LEO (July 23-Aug. 22): In the coming nights, try to see your shadow as it's cast on the ground by the moon. Not by the sun, mind you. Look for the shadow that's made by the light of the moon. It might sound farfetched, but I suspect this experience will have a potent impact on your subconscious mind. It may jostle loose secrets that you have been hiding from yourself. I bet it will give you access to emotions and intuitions you have been repressing. It could also help you realize that some of the deep, dark stuff you wrestle with is not bad and scary, but rather fertile and fascinating.

VIRGO (Aug. 23-Sept. 22): The ancient Greek statesman Demosthenes was regarded as a supremely skilled orator. His speeches were so powerful that he was compared to a "blazing thunderbolt." And yet as a youngster he spoke awkwardly. His voice was weak and his enunciation weird. To transform himself, he took drastic measures. He put pebbles in his mouth to force himself to formulate his words with great care. He recited poems as he ran up and down hills. At the beach, he learned to outshout the pounding surf. Take inspiration from him, Virgo. Now would be an excellent time for you to plan and launch strenuous efforts that will enable you to eventually accomplish one of your long-range goals.

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Tuesday, May 26, 2015

Happiest Hour: Glacier Ginger Brew

Posted By on Tue, May 26, 2015 at 4:05 PM

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What you’re drinking: A spicy and sweet, organic, nonalcoholic ginger beer made with Peruvian ginger, water, Madagascar vanilla, sugar and lemon. The logo featuring a donkey reads: “Careful, she kicks!” And it’s true.

Where it came from: Glacier Ginger Brew is the brainchild of two friends, Lesley Thompson and Jen Cronin, whose love for Moscow Mules led them to make their own mixer for the popular drink. They hand-peel and juice their ingredients to make the beer, which means each batch is a little different.

Where you’re getting it: A few months ago, Missoula’s Liquid Planet set up a Glacier Ginger Brew tap inside its Higgins Avenue store where customers can fill growlers full of the heavenly drink. A 64 oz. growler is $32.99 and refills are $22.99. A 32 oz. growler is $18.99 and refills are $11.99. You can also get a 24 oz. cup to go for $5.50 and a 16 oz. cup to go for $4.50.

How to mix it: At least three employees at Liquid Planet attest to Glacier Ginger Brew being the best they’ve ever tasted. That means it’s pretty damn good on its own. But if you want to spike it, there’s no better drink than the Moscow Mule: add 2 oz. of high quality vodka and the juice of half a fresh lime to 3 oz. of ginger beer and you’re golden.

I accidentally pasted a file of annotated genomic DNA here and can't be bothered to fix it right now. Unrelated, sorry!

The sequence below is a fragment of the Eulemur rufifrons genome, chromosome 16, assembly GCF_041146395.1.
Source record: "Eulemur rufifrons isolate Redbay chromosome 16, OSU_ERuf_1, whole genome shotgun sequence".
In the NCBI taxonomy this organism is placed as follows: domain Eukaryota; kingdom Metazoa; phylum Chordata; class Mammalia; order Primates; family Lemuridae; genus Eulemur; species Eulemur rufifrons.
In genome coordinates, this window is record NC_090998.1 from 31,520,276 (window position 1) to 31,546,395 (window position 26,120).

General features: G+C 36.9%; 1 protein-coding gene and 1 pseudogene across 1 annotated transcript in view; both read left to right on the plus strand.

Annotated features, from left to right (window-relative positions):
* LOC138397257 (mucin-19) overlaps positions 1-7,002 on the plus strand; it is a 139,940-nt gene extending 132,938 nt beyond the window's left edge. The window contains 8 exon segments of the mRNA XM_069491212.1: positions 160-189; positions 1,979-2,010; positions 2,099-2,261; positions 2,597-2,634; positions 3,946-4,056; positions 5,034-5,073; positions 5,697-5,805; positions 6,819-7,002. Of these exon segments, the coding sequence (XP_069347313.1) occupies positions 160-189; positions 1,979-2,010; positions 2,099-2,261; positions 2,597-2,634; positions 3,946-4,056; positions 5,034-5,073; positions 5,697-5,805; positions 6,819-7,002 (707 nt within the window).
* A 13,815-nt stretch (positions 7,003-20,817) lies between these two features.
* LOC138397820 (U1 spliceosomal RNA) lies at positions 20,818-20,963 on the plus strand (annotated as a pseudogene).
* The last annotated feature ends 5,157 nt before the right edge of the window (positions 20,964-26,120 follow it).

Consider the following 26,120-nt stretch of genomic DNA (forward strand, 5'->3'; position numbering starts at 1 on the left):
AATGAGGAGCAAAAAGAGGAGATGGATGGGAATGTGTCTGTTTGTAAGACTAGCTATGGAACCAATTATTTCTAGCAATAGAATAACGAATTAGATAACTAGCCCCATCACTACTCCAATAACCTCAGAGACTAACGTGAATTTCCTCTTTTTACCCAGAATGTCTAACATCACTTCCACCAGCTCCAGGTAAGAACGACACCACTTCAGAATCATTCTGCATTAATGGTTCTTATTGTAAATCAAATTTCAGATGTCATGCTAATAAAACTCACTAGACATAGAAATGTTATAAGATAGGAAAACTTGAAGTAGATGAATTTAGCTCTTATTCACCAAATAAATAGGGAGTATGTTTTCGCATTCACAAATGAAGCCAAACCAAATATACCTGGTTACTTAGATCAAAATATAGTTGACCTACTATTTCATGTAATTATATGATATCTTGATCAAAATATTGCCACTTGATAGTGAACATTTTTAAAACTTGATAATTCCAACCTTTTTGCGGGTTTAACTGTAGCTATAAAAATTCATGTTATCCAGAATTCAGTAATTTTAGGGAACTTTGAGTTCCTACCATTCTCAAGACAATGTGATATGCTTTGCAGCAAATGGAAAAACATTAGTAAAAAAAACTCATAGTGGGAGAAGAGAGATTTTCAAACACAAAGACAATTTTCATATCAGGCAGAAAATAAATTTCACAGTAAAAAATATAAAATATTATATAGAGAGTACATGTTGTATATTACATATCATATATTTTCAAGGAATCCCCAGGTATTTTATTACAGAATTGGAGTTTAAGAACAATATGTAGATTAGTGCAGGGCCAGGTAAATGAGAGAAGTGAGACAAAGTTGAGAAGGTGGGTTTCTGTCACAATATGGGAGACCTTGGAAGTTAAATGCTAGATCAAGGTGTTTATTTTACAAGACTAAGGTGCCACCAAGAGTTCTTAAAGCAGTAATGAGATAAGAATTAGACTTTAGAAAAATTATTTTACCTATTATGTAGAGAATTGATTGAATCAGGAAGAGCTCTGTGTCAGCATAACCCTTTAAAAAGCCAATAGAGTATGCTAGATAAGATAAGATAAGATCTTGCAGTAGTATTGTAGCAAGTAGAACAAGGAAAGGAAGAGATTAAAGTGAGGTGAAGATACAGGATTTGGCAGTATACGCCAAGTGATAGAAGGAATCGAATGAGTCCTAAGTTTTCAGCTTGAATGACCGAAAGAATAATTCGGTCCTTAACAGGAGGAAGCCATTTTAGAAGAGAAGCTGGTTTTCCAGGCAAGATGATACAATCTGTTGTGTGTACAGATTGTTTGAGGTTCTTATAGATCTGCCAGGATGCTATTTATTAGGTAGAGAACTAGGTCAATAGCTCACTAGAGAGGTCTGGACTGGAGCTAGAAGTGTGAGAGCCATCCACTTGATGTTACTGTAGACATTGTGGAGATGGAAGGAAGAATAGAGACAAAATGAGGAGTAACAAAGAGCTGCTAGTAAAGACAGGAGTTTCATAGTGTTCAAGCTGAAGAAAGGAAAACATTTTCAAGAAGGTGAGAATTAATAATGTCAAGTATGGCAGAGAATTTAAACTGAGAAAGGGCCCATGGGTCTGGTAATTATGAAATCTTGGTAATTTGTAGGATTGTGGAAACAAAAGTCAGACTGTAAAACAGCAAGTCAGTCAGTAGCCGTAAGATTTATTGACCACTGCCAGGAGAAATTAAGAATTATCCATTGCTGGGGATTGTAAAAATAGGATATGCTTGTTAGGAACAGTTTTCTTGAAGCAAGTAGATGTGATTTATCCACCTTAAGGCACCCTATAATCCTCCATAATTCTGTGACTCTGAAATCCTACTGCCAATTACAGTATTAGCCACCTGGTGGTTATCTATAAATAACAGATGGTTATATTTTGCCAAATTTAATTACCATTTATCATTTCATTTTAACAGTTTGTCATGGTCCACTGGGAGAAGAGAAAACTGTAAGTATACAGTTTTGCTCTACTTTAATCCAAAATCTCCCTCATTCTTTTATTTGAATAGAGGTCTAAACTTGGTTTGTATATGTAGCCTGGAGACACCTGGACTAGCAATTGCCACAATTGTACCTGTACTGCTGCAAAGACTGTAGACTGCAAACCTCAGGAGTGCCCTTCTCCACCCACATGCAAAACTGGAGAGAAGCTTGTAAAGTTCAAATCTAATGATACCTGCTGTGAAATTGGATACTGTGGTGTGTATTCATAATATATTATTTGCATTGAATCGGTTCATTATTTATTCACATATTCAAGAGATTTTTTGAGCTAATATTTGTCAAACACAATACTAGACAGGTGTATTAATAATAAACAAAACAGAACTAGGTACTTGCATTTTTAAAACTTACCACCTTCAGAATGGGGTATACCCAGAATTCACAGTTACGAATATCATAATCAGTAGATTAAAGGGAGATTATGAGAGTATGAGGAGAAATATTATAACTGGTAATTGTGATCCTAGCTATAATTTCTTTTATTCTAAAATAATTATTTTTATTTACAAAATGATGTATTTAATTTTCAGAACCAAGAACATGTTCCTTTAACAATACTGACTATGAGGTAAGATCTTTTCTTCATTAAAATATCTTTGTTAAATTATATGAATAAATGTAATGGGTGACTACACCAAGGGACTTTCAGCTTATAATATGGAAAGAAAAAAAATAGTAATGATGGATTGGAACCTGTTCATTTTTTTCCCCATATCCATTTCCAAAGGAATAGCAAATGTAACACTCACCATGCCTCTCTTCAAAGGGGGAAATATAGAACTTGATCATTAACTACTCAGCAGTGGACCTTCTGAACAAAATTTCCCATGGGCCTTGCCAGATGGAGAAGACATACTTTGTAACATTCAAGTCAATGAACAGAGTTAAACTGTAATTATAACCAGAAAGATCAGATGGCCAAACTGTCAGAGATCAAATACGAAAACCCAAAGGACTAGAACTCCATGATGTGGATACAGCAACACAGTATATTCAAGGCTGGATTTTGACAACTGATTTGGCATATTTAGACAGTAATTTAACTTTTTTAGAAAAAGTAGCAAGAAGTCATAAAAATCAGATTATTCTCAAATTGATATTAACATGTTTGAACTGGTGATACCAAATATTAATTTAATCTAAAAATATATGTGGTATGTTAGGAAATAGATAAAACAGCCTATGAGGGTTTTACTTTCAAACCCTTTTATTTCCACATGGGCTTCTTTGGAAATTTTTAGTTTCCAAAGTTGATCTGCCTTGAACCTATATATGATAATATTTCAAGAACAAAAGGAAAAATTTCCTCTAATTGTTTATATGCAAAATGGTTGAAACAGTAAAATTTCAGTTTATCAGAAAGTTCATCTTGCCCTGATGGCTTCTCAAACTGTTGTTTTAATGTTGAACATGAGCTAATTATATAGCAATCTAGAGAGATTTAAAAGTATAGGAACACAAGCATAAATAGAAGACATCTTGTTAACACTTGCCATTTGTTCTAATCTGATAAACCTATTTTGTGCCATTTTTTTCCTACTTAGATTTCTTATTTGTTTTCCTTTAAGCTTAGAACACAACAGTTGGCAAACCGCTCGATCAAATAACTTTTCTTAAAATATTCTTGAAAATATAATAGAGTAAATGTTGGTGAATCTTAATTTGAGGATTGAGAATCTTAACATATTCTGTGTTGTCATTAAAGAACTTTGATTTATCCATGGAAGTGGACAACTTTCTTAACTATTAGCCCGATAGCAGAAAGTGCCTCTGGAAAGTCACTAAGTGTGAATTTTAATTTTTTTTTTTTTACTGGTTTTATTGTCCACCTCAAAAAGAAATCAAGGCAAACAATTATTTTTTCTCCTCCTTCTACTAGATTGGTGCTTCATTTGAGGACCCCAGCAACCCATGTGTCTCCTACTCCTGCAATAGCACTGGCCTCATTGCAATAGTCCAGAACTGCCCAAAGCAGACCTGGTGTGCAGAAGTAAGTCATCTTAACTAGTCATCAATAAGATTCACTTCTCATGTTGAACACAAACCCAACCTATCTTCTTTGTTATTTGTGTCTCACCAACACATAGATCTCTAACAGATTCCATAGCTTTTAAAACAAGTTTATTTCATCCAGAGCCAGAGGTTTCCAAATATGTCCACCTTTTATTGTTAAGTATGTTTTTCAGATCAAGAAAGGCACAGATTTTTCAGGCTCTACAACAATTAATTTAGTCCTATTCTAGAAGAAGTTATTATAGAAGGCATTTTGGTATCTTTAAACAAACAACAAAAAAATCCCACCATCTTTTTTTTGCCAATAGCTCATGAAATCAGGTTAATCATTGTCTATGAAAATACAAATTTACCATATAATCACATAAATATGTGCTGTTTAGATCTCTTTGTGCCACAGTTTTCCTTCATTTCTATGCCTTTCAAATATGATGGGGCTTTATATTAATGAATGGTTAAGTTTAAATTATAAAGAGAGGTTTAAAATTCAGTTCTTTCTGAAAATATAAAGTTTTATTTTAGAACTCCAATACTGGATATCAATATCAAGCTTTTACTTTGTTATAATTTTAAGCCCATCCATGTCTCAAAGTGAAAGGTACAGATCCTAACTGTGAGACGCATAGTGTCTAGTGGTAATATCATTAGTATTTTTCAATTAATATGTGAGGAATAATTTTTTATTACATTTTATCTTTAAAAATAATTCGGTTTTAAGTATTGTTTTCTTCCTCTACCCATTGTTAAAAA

Where to find it: At Liquid Planet, 223 N. Higgins Ave. Visit Glacier Ginger Brew’s Facebook page for more info.

Happiest Hour celebrates western Montana watering holes. To recommend a bar, bartender or beverage for Happiest Hour, email editor@missoulanews.com.

Rockies Today, May 26

Posted By on Tue, May 26, 2015 at 4:01 PM

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Top news links, courtesy of Mountain West News.

Report says British Columbia's LNG export plan exceeds resources

The Canadian Centre for Policy Alternatives released a report on Monday that said British Columbia's plans for five liquefied natural gas export terminals would use four times the province's proven natural gas reserves, and that the plan would turn the province into a net importer of energy within a decade.
Vancouver Sun; May 26

AP: Petroleum production up, pipeline accidents down in Colorado

While oil production has surged above the national average in Colorado, the number of spills in the Centennial State has fallen, as an Associated Press analysis of data gathered by the U.S. Energy Administration indicates that, since 2009, the amount of oil produced in the United States has increased 62 percent, and that, nationally, there's been a nearly identical increase in "significant accidents" involving oil and petroleum pipelines, but in Colorado, where oil production has increased 188 percent since 2009, only three accidents have occurred.
Denver Post; May 26

Raging wildfire shuts down oilsands operations in Alberta

Canadian Natural Resources Ltd. and Cenovus Energy Inc. both shut down production this weekend at their oilsands operations on the Cold Lake Air Weapons Range in northeastern Alberta due to an out-of-control wildfire.
Calgary Herald; May 26

Low oil prices stall pipeline projects to move Utah's waxy crude

The oil in Utah's Uinta Basin is bound in wax, which makes moving the crude from field to refinery problematic as the crude must be kept warm to maintain its fluid state, and recently three separate pipeline projects were on the drawing board, but the recent drop in oil prices has put those projects on hold as only a handful of the more than two dozen drilling rigs in the area are still operating.
Salt Lake Tribune; May 26

Federal judge issues warrant for Idaho nuclear project developer

Don Gillespie, who is facing federal charges stemming from his proposed development of a nuclear power plant in southwest Idaho and the sale of stock to fund that project, missed a couple of court hearings last week, and U.S. District Judge Edward J. Lodge issued a warrant for his arrest.